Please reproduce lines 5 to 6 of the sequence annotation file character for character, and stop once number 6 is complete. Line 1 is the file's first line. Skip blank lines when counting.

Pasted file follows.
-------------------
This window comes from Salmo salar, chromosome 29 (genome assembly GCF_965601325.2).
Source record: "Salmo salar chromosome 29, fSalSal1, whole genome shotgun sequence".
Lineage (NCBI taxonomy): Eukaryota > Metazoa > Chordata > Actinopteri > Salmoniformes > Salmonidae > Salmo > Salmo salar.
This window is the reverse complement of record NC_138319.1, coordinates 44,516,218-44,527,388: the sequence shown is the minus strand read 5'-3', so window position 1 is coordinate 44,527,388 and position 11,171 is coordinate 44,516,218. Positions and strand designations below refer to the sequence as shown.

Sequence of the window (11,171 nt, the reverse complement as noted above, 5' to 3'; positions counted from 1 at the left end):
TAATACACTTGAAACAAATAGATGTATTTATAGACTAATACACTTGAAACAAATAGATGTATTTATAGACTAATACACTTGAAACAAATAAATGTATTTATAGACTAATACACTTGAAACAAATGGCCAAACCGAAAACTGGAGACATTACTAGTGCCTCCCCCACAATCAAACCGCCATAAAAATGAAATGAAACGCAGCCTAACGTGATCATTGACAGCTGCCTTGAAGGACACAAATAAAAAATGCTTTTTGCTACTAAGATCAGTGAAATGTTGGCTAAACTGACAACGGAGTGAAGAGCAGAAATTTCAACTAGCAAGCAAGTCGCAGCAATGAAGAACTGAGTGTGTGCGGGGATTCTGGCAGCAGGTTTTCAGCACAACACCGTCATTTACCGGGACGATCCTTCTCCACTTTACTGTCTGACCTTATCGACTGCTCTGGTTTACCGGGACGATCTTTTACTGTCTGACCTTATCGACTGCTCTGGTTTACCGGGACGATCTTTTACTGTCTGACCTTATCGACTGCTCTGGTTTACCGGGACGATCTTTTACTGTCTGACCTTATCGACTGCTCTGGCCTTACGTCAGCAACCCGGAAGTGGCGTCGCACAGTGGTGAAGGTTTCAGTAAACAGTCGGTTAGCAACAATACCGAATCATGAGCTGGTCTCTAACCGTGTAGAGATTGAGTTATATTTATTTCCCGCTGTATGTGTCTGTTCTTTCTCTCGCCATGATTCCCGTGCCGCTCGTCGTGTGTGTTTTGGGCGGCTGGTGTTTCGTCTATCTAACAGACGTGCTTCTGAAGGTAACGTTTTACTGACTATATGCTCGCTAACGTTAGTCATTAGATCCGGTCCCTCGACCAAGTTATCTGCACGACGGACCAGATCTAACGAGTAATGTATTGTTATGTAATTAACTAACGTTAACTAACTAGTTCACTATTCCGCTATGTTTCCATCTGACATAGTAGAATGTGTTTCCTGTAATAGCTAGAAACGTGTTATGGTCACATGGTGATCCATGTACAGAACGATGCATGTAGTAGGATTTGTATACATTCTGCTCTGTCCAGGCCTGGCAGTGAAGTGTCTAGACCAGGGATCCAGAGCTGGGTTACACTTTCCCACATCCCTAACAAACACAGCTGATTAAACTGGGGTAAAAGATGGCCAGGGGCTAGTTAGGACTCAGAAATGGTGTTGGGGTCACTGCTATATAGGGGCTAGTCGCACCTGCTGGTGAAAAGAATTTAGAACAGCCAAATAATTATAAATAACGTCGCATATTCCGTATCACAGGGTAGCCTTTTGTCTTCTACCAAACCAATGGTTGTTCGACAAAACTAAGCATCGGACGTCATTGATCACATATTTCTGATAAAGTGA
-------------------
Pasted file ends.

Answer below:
Sequence of the window (11,171 nt, the reverse complement as noted above, 5' to 3'; positions counted from 1 at the left end):
TAATACACTTGAAACAAATAGATGTATTTATAGACTAATACACTTGAAACAAATAGATGTATTTATAGACTAATACACTTGAAACAAATAAATGTATTTATAGACTAATACACTTGAAACAAATGGCCAAACCGAAAACTGGAGACATTACTAGTGCCTCCCCCACAATCAAACCGCCATAAAAATGAAATGAAACGCAGCCTAACGTGATCATTGACAGCTGCCTTGAAGGACACAAATAAAAAATGCTTTTTGCTACTAAGATCAGTGAAATGTTGGCTAAACTGACAACGGAGTGAAGAGCAGAAATTTCAACTAGCAAGCAAGTCGCAGCAATGAAGAACTGAGTGTGTGCGGGGATTCTGGCAGCAGGTTTTCAGCACAACACCGTCATTTACCGGGACGATCCTTCTCCACTTTACTGTCTGACCTTATCGACTGCTCTGGTTTACCGGGACGATCTTTTACTGTCTGACCTTATCGACTGCTCTGGTTTACCGGGACGATCTTTTACTGTCTGACCTTATCGACTGCTCTGGTTTACCGGGACGATCTTTTACTGTCTGACCTTATCGACTGCTCTGGCCTTACGTCAGCAACCCGGAAGTGGCGTCGCACAGTGGTGAAGGTTTCAGTAAACAGTCGGTTAGCAACAATACCGAATCATGAGCTGGTCTCTAACCGTGTAGAGATTGAGTTATATTTATTTCCCGCTGTATGTGTCTGTTCTTTCTCTCGCCATGATTCCCGTGCCGCTCGTCGTGTGTGTTTTGGGCGGCTGGTGTTTCGTCTATCTAACAGACGTGCTTCTGAAGGTAACGTTTTACTGACTATATGCTCGCTAACGTTAGTCATTAGATCCGGTCCCTCGACCAAGTTATCTGCACGACGGACCAGATCTAACGAGTAATGTATTGTTATGTAATTAACTAACGTTAACTAACTAGTTCACTATTCCGCTATGTTTCCATCTGACATAGTAGAATGTGTTTCCTGTAATAGCTAGAAACGTGTTATGGTCACATGGTGATCCATGTACAGAACGATGCATGTAGTAGGATTTGTATACATTCTGCTCTGTCCAGGCCTGGCAGTGAAGTGTCTAGACCAGGGATCCAGAGCTGGGTTACACTTTCCCACATCCCTAACAAACACAGCTGATTAAACTGGGGTAAAAGATGGCCAGGGGCTAGTTAGGACTCAGAAATGGTGTTGGGGTCACTGCTATATAGGGGCTAGTCGCACCTGCTGGTGAAAAGAATTTAGAACAGCCAAATAATTATAAATAACGTCGCATATTCCGTATCACAGGGTAGCCTTTTGTCTTCTACCAAACCAATGGTTGTTCGACAAAACTAAGCATCGGACGTCATTGATCACATATTTCTGATAAAGTGA